It all started with some white woman in Naperville, Illinois – because, of course, it happened. In the mid-1990s, in a dead-end street in an affluent Midwest suburb where three-lane alleys run around the bricks of McMansions, Johnny, Becky, and Mary Beth decide they want a cute little sausage from a humble toy company Ty Inc., and I want to collect them all. A bad start, yes, but one that will cause Ty founder, future billionaire, and future tax evader, H. Ty Warner, to ignore how Mary Beth helped stoke national consumer fear about her product, and they sue for breaking the law. So this story has a hero and a villain, a couple falling somewhere in the middle, and a nation of millionaires fueling later consumer demand for plastic bags so they can push their hundreds of useless baby beanies down the basement stairs. (The real winner here? Maybe Rubbermaid.)
At that time, Ty Inc. has 14 employees, and Warner is:
Here he is characterized as an elusive, Oz/Wonka type – he seems like a nice guy with a clear mind for marketing. Simple! He had no interest in the selling off his wares at Wal-Mart and the like; she prefers moms and dads, Hallmark franchisees, and gift shops. Nobleman! He hires Lina as a telemarketer, and after she offers to put a cute little poem on the Beanie Babies label, he asks her to write it. Whoa, honey! After Ty made his billions, Warner was still paying Lina $12 an hour, so she left. Typical!
We met our first beanie fan. The 90s were a “reckless” time, says Johnny, easily described as an upper-middle-class Caucasian. She is a beanie collector and writer for People magazine who accepted a solo interview with Warner. Mary Beth quit her company job and started the hobby magazine Beanie Babies, which sold hundreds of thousands of copies (which eventually led to the lawsuit above). We meet Peggy, a 60-year-old woman who has too many pillows on her couch. The slight choke made her giggle, so she started buying too much, hiding it from her husband, but finally admitting it. Your reason? He collects Porsches and Mercedes, so their hobby is not that expensive. Finally, he announced that he was still in the Beanie Babies authentication group, having assessed and authenticated more than 125,000 young children for $20-25 each. Do the math. Or don’t if you will, no P.O.
These women are key figures in the mania:
Since they were competing, they phoned stores across the country and bought beanies. Their promotion immediately piqued the interest of collectors, which Ty used to launch a website – perhaps one of the first blogs ever! Allows companies to disrupt products, offer conversation centres with people, and nurture unhealthy mania in frontier areas. We ran into a woman who wrote: “The Beanie Rap”, which was not as well known as you’d expect. We see a sticker on the bumper that says “Bankrupt Beanies,” and then we meet a woman who is still paying off her credit card debt related to Beanie Baby. After another, one crazy old T.V. news clip shows the media fueling the buying frenzy.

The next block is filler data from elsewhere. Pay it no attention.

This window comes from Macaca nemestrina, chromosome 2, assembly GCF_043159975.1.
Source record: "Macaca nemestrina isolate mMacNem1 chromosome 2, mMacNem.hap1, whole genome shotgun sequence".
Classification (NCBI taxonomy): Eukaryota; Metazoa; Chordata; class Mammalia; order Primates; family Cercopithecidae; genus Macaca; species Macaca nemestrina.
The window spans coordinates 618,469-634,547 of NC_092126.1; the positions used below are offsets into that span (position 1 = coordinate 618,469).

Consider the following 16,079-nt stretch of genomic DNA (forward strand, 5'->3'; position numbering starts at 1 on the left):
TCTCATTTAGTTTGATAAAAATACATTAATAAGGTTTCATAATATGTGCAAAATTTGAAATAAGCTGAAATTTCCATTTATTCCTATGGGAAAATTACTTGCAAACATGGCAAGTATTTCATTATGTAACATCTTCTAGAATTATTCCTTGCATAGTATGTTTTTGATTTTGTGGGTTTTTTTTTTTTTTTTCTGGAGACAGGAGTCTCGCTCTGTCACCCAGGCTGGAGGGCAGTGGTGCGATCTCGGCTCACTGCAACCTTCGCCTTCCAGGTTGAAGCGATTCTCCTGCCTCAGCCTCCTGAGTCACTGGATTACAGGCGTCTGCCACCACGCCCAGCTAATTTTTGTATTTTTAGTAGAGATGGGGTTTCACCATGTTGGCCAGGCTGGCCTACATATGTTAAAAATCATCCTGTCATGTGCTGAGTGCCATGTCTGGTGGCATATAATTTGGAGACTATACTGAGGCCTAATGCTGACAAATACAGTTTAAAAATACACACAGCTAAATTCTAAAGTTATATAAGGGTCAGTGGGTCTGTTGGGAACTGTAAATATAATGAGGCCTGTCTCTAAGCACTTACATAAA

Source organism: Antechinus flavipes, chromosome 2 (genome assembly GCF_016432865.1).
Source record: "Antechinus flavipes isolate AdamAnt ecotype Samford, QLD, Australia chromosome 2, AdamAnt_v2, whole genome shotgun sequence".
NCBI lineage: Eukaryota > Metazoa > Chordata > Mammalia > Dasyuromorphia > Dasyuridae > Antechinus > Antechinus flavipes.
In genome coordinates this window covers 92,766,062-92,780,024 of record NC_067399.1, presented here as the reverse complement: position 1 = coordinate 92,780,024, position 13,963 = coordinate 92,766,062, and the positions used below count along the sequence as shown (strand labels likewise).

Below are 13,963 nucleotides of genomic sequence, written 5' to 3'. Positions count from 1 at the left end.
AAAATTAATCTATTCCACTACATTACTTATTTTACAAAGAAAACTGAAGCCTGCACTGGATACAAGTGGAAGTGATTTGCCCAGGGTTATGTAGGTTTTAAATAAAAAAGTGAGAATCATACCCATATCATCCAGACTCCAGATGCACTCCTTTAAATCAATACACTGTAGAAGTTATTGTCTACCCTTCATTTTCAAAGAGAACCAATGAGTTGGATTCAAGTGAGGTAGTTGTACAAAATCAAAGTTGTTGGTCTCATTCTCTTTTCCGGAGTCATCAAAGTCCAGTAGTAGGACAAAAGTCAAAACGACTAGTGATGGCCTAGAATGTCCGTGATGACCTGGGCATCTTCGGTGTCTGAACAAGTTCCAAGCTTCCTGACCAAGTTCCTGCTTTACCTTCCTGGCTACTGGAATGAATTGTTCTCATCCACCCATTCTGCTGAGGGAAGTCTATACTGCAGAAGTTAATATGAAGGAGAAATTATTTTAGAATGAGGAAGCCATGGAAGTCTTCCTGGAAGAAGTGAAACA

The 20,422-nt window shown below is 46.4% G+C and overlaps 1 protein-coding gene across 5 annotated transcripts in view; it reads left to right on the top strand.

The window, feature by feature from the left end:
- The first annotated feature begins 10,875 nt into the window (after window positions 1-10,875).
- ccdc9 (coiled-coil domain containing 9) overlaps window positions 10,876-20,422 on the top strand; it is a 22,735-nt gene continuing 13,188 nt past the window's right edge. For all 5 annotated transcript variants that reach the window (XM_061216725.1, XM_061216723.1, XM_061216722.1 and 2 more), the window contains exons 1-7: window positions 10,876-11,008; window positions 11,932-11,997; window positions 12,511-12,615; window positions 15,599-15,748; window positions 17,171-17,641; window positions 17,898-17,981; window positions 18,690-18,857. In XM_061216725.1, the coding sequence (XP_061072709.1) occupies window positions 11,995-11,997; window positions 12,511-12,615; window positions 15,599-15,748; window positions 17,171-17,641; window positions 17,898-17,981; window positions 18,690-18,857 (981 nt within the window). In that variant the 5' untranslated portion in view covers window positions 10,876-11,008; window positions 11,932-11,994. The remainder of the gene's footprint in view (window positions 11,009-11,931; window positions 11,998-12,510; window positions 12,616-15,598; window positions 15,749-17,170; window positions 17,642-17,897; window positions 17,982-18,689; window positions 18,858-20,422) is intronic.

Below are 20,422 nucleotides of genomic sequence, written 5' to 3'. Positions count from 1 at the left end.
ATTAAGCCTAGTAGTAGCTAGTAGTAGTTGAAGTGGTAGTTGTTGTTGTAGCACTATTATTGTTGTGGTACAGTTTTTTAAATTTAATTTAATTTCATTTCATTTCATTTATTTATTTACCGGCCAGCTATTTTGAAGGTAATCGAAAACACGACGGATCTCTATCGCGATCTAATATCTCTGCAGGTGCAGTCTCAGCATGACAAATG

“Rare” and “Retired” hats sell for hundreds, if not thousands, on eBay. The shops were full of crowds snapping Bini. Thieves kidnap a truck full of hats. McDonald’s was promoting Teenie Beanie, and people would buy a dozen meals at a time, hold cheeseburgers, and stock up toys. Fake hats are transported from China in trucks and sold to crooks. A hat box fell from a truck on a five-lane freeway, and crazy people stopped their cars to jump into fast traffic and catch them. And eventually, like all fashion styles, dropped the bubble, and Warner became one of America’s wealthiest holes. Somewhere in the darkness, Furby could be heard giggling against his ass.
Sorry, but your “rare” Squealer Beanie isn’t worth scratching. Goodwill may take it, but they may have more than their share. He’s back down the stairs!
Yes, it’s all a lot of fun.
Beanie Mania is a dynamic 80-minute document full of nostalgia. Full of people who have funny and interesting things to say. Even though one of them is not Warner because he was Roger Smith’s G.M. President for this film. I was. Director Yemisi Brooks approaches the subject with an open mind. By keeping it light and fun without bending over to poke fun at anyone or take advantage of any excitement. People don’t wave their fingers here but laugh a lot.
The document is a large piece of journalism in a style that doesn’t shy away from tackling some of today’s essential feed issues. How the secondary market works, not as a place to “invest” but to profit from the collector mentality. How collecting has the potential to become a destructive addiction. The role of the media in our cultural trends. The groupthink of the mentality of what we know as FOMO today (you know – fear of missing out). The cynical motives of greedy capitalists like Warner, who keep all the money to themselves, mistreat their employees, and whose marketing manipulatives try to exploit collectors (he’s a toy collector version of Kiss or Cher who each took several “graduation tours”).
On the one hand, Beanie Mania is crazy. On the other hand, this is a warning message in the semi-light category. Brooks never talks about how kids play with baby beanies, and for a good reason – they rarely do. Adults play the Beanie Babies game, so we shouldn’t be so bad at laughing at a 58-year-old man’s ziggy zebra who fell on a shelf with a label on his ear and dipped in his collection: Dust.
Beanie Mania has the brilliance of a documentary about guilt, and that’s it. But it also adds some substance to the story. This is a fun watch.